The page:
Cult writers typically spend their lives in wretched obscurity and their literary afterlives in a state of ever narrowing veneration; precious few are fawned over by celebrity hangers-on or have glowing documentaries made about them a decade after they’ve been put in the ground. Charles Bukowski, the bard of post-war L.A.’s working-class underbelly, was no ordinary cult writer, and John Dullaghan’s thorough, compelling doc Bukowski: Born Into This does a credible job of showing why.
Shot on video and striking the standard balance of talking-head reverie with B-roll exposition, Born Into This is a relatively straightforward account of Bukowski’s life. The son of a Yank serviceman and a German mother, Henry Charles Bukowski Jr. (Hank to his friends) spent his youth in the less glamorous corners of Los Angeles County being beaten and berated by his tyrannical father. The abuse spurred both his subsequent quasi-bum’s existence and later mythmaking thereof, although Bukowski was well into middle age before he could claim to earn a living as a writer.
Most of this information can be gleaned from Bukowski’s autobiographical novels Ham on Rye, Factotum, and that quintessential howl of wage-slave disenchantment, Post Office. What makes Born Into This more than just a Ken Burns–style retelling of those works—aside from its starstruck recollections of Saint Hank from buddies Harry Dean Stanton, Sean Penn, Lawrence Ferlinghetti, Bono, et al.—is its copious footage of Bukowski himself. Shot separately by filmmaker fans Taylor Hackford and Barbet Schroeder (director of the 1987 Bukowski-lite feature film Barfly), as well as sundry German TV film crews (Europeans can’t seem to get enough of the guy), these sequences capture Bukowski at various stages in his unlikely literary celebrity-hood performing such mundane tasks as dropping off his laundry and telling a roomful of adoring fans that he’ll kick every one of their sorry asses.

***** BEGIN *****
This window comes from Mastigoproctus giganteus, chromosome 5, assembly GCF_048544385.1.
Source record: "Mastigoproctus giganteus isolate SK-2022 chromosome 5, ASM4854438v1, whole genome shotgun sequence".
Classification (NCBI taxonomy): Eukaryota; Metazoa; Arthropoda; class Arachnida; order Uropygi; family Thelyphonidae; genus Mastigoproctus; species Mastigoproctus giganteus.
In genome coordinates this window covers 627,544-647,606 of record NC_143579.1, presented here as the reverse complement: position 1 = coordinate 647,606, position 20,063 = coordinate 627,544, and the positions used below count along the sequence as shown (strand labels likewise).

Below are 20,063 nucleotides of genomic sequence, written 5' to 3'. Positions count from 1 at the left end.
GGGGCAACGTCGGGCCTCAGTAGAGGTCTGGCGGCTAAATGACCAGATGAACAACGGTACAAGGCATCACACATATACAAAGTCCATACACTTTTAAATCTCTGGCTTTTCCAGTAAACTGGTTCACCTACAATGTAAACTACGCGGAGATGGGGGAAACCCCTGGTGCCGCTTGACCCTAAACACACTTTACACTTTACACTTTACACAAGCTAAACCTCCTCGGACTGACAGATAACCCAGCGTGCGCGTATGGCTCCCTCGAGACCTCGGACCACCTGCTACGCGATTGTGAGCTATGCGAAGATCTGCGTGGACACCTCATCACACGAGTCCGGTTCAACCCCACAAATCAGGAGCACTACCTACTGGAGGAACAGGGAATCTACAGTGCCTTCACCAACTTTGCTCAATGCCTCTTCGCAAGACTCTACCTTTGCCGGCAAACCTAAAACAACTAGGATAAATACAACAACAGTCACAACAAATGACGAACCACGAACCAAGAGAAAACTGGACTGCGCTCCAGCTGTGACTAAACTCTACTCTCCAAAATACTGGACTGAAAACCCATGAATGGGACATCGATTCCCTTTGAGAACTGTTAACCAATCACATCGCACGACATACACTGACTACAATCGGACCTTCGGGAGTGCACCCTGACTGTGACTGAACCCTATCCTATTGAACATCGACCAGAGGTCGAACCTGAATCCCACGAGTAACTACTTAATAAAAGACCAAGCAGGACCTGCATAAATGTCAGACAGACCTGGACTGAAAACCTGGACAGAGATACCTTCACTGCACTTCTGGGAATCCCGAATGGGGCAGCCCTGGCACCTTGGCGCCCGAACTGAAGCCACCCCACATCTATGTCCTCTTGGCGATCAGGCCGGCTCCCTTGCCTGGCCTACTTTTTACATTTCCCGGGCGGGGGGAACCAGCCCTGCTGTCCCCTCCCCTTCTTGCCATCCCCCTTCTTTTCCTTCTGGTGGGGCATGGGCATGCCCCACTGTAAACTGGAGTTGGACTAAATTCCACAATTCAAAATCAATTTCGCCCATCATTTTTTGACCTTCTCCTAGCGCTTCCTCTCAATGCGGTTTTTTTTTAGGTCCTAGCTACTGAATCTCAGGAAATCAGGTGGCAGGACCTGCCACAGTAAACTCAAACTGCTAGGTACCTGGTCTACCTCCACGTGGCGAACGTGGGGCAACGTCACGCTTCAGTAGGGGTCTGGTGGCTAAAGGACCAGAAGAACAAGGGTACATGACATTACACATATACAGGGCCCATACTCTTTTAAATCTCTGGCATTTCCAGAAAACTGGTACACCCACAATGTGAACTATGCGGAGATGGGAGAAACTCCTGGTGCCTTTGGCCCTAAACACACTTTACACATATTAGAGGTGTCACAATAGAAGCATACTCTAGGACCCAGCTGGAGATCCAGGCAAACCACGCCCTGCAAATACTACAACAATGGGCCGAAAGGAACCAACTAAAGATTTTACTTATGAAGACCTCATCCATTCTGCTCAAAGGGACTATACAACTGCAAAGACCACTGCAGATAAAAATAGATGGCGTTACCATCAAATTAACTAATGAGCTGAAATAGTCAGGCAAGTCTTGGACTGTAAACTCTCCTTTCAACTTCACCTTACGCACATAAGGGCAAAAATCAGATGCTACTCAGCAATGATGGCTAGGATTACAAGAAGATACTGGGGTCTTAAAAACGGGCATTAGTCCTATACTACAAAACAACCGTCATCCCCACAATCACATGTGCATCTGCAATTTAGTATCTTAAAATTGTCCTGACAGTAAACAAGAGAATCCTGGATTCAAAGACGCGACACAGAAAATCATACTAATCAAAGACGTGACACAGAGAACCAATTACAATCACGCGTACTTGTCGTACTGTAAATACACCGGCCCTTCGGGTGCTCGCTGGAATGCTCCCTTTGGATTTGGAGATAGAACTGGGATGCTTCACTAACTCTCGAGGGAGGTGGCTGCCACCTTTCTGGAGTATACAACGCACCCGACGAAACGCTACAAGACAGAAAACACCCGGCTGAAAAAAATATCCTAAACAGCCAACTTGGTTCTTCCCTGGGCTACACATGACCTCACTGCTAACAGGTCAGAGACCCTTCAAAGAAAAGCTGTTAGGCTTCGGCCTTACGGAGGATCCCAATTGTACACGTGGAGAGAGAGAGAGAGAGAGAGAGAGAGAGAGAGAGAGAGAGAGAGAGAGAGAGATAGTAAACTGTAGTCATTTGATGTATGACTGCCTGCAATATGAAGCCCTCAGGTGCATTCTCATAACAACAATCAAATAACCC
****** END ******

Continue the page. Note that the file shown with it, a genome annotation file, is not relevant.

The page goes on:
These scenes provide insight into the true source of Bukowski’s appeal. While the hard-living, harder-drinking nihilism espoused in his prose and poetry is undeniably seductive, Dullaghan’s savvy use of Hackford’s and Schroeder’s reels makes it clear that admirers are drawn less to Bukowski’s couldn’t-give-a-fuck macho bluster than to the soft, gooey center around which this protective posture grew. Affected tough-guy drawl notwithstanding, Bukowski comes across as a wounded, fragile romantic whose gruff determination not to abandon hope strikes a chord with the equally heartbroken and just as pissed off.
Not that he was a pussycat, as a disturbing scene of spousal abuse late in the film attests. Like many late-blooming social outcasts he was an egotist, an unflagging blowhard, and a bully; his writing also has its share of detractors, none of whom turn up here. For all that, Dullaghan’s film suggests that, because of a convergence of time, place, temperament, and luck, Charles Bukowski was able to assert himself as the literary “cause of goodness” his widow, Linda, and a host of others saw in him.